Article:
Phylogenetic relationships in the genus Sedum L. (Crassulaceae) and closely related genera based on ITS rDNA sequence comparisons

Vyacheslav NIKULIN1 & Svetlana GONTCHAROVA2
1 Institute of Biology and Soil Science FEB RAS, Vladivostok, Russia
2 Botanical Garden-Institute FEB RAS, Vladivostok, Russia

Results of phylogeny reconstruction in the subfamily Sedoideae (Crassulaceae) based on 199 ITS rDNA sequences are presented. Prior to alignment secondary structure model based on the thermodynamic folding was created for each sequence. Models of secondary structure for Crassulacean taxa are generally consistent with those in other groups of eukaryotes: ITS1 - almost half of the nucleotides refers to the single-stranded sites; 4 short stems were revealed with an area of conservation laid prior the stem 1, in entire stem 3 (motif GGCRY-[4-7N] -GYGYCAAGGAA, homologous in all groups of plants) and flanking it regions. In ITS2 four stems were identified: the 1st had conservative basal part only, 2nd stem was highly conserved and contained a pyrimidine-pyrimidine mismatch, and the 3rd is the longest stem contained a conserved motif of about 20 nt near its distal part, 4th stem was the most variable. Secondary structure data of the ITS transcripts guided alignment of generally very divergent in this group ITS sequences. In the phylogenetic analyses complex evolutionary models and methods of maximum likelihood, neighbor-joining and maximum parsimony were used. In the resulting tree species were grouped into four clades/clusters: «Acre», «Leucosedum», «Sempervivum» and «Aeonium» with members of the genus Sedum s. l. to be found in all of these groups. This result clearly indicates artificial nature of this genus. Our analyses revealed a dichotomy between American and Eurasian species of Sedum in the most species-rich "Acre" clade. It is notable that sequence divergence between representatives of several genera within the American lineage was significantly lower than that between the Eurasian Sedum species. Despite the relatively large number of sequences and their high divergence, we could not get a clear picture of relationships within the group because branching pattern of major clades and lineages of the tree remained largely unresolved. Perhaps further expansion of the taxon sampling in critical groups (Leucosedum and Eurasian cluster in "Acre" clade) will aid a more robust phylogeny of the subfamily.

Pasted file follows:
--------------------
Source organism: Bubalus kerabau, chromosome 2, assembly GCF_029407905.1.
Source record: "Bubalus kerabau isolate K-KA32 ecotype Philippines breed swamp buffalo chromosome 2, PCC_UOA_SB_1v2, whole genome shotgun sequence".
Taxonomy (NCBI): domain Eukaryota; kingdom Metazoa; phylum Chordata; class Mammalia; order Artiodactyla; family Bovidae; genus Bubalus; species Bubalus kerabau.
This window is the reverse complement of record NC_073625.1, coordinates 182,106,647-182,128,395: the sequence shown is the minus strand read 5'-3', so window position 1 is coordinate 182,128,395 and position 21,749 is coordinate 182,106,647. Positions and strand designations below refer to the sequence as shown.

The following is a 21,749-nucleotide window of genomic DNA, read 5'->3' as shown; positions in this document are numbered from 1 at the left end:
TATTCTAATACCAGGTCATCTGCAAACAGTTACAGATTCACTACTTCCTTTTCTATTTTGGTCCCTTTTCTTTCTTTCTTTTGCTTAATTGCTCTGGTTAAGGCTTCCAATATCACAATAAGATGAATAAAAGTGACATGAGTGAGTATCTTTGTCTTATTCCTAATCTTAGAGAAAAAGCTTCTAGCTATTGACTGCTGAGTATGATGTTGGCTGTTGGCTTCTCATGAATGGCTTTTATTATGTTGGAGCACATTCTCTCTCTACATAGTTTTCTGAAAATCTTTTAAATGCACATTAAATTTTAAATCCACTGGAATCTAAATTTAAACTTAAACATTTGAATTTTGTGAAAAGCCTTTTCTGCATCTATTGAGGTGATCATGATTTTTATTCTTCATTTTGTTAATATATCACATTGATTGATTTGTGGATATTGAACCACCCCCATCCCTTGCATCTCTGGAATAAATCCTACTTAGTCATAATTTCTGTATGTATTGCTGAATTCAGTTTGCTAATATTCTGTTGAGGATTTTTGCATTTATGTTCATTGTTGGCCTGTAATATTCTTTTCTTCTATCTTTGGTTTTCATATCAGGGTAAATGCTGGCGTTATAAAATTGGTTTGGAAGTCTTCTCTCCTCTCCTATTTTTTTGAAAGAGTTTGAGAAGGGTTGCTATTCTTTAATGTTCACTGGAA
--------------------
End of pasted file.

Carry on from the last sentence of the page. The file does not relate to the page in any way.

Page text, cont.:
© 2012 Organizing Committee